• Variable frame rates
  • Manageable file sizes despite resolution
  • Blackmagic RAW
  • Recording to external SSDs
  • Easy playback of even 12K files in Davinci Resolve Studio
  • Built-in NDs
  • Color rendition. Especially skin tones.
  • Accurate exposure monitoring
  • Menu layout

Cons

  • Heavy
  • No ProRes Recording
  • Flip switches have the potential to be a problem, although I didn’t experience it much in my testing
  • No IBIS

Summary

In summary, I was very impressed with my maiden voyage shooting with Blackmagic Design and the URSA Mini Pro 12K. It has the feature set I’ve come to expect from far more expensive cameras for a fraction of the price. It provides a great deal of versatility, whether you want uber resolution or a 4K workhorse with perks. It offers an accelerated workflow by being able to record directly to SSD at manageable file sizes in a raw format that plays very nicely in DaVinci Resolve Studio. This is probably not the camera for you if you are looking for a run and gun autofocus beast that you can vlog with. But if you can take your time and are producing assets in a more controlled environment, you would be hard-pressed to get better image quality, even at ten times the price. Definitely worth the investment.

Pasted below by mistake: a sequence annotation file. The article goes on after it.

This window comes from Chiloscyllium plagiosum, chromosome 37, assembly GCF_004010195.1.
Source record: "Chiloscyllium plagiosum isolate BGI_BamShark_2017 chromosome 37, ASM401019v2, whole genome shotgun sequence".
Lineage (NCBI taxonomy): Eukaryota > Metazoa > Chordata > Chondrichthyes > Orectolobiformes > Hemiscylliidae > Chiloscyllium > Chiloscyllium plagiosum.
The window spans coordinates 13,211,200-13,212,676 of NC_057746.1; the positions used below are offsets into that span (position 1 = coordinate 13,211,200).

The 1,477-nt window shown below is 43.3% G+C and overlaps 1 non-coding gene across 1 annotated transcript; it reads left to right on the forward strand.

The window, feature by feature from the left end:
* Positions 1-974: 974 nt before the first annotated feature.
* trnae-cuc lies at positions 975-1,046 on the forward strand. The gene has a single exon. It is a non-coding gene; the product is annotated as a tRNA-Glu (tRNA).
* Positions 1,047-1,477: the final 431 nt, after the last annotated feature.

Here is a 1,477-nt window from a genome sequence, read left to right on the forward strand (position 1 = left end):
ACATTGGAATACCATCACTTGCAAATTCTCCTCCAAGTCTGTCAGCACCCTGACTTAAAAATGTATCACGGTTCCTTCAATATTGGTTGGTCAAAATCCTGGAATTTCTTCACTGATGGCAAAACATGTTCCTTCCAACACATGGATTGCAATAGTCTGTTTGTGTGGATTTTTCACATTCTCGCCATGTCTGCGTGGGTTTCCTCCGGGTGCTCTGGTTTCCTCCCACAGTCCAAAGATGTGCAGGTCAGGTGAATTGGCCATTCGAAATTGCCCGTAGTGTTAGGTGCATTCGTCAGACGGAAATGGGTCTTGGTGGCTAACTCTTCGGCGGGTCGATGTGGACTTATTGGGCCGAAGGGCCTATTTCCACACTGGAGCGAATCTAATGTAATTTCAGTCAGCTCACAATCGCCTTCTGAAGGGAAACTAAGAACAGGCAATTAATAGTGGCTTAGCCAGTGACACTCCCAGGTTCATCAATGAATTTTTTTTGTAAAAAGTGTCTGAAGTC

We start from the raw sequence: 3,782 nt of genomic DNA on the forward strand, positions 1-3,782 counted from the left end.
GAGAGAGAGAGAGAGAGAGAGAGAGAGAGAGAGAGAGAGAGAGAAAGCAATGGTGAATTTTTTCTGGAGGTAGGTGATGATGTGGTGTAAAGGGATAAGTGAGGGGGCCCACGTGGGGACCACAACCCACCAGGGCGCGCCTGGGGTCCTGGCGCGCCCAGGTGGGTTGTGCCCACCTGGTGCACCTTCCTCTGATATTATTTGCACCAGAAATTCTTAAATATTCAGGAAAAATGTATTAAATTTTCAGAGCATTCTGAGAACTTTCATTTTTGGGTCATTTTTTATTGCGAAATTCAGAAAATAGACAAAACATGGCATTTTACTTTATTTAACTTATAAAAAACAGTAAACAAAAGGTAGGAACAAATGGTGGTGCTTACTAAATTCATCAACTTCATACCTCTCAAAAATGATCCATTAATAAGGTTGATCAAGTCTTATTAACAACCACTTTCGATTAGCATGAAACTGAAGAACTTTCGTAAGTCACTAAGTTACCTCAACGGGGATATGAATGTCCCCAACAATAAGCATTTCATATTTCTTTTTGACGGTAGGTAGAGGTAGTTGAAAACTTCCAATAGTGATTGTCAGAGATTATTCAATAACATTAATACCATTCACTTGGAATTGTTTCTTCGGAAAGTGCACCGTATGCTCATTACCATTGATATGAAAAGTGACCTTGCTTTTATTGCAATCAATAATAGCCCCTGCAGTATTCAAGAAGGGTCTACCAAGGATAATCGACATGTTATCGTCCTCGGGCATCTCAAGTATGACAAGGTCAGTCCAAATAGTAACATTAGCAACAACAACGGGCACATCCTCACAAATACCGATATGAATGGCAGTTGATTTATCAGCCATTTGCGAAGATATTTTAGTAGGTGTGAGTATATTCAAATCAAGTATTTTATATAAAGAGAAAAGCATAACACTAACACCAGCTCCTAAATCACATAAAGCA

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iPhone 13 and 13 Mini Review: Mid-Range Prowess Continues

iPhone 13 and 13 Mini Review: Mid-Range Prowess Continues

iPhone 13 and 13 Mini Review: Mid-Range Prowess Continues 19

For Apple, the iPhone 13 and 13 mini are supposed to be the easiest foray into the best the company has to offer, and that means the results have to speak for themselves.

Like the iPhone 13 Pro and Pro Max, these two phones also come with better camera systems. It’s a familiar refrain every year, only this time, it bears more weight because the phones aren’t all that different from the iPhone 12 and 12 mini that came before them. There are also no gaps as far as what the 13 and 13 mini offer. Shoot photos on either one and you should get the same result.